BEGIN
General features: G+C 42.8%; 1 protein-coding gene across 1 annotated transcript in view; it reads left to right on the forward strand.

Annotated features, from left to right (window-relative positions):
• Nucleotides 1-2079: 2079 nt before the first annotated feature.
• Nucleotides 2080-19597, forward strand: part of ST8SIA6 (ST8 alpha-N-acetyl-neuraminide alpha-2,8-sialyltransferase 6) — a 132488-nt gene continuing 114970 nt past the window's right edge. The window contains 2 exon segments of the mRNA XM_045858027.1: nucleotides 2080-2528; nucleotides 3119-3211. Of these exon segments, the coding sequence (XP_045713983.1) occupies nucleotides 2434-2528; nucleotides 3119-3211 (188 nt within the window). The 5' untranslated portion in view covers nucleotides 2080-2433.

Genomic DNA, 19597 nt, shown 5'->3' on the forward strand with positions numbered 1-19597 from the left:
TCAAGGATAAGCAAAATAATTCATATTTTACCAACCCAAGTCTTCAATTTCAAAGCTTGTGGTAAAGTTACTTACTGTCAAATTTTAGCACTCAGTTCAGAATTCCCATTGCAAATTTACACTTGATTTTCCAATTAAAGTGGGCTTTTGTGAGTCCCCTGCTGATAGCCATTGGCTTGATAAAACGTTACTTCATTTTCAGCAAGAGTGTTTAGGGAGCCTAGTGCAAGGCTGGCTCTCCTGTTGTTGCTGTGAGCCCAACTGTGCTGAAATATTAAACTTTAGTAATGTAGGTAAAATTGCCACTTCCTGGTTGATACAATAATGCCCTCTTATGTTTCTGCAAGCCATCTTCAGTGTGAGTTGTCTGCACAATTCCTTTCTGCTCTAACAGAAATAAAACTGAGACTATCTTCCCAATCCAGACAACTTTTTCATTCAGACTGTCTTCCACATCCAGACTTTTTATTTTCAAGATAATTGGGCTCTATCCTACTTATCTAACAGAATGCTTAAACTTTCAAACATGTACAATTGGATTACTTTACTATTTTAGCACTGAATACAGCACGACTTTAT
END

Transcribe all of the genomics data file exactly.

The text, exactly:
General features: G+C 42.8%; 1 protein-coding gene across 1 annotated transcript in view; it reads left to right on the forward strand.

Annotated features, from left to right (window-relative positions):
• Nucleotides 1-2079: 2079 nt before the first annotated feature.
• Nucleotides 2080-19597, forward strand: part of ST8SIA6 (ST8 alpha-N-acetyl-neuraminide alpha-2,8-sialyltransferase 6) — a 132488-nt gene continuing 114970 nt past the window's right edge. The window contains 2 exon segments of the mRNA XM_045858027.1: nucleotides 2080-2528; nucleotides 3119-3211. Of these exon segments, the coding sequence (XP_045713983.1) occupies nucleotides 2434-2528; nucleotides 3119-3211 (188 nt within the window). The 5' untranslated portion in view covers nucleotides 2080-2433.

Genomic DNA, 19597 nt, shown 5'->3' on the forward strand with positions numbered 1-19597 from the left:
TCAAGGATAAGCAAAATAATTCATATTTTACCAACCCAAGTCTTCAATTTCAAAGCTTGTGGTAAAGTTACTTACTGTCAAATTTTAGCACTCAGTTCAGAATTCCCATTGCAAATTTACACTTGATTTTCCAATTAAAGTGGGCTTTTGTGAGTCCCCTGCTGATAGCCATTGGCTTGATAAAACGTTACTTCATTTTCAGCAAGAGTGTTTAGGGAGCCTAGTGCAAGGCTGGCTCTCCTGTTGTTGCTGTGAGCCCAACTGTGCTGAAATATTAAACTTTAGTAATGTAGGTAAAATTGCCACTTCCTGGTTGATACAATAATGCCCTCTTATGTTTCTGCAAGCCATCTTCAGTGTGAGTTGTCTGCACAATTCCTTTCTGCTCTAACAGAAATAAAACTGAGACTATCTTCCCAATCCAGACAACTTTTTCATTCAGACTGTCTTCCACATCCAGACTTTTTATTTTCAAGATAATTGGGCTCTATCCTACTTATCTAACAGAATGCTTAAACTTTCAAACATGTACAATTGGATTACTTTACTATTTTAGCACTGAATACAGCACGACTTTAT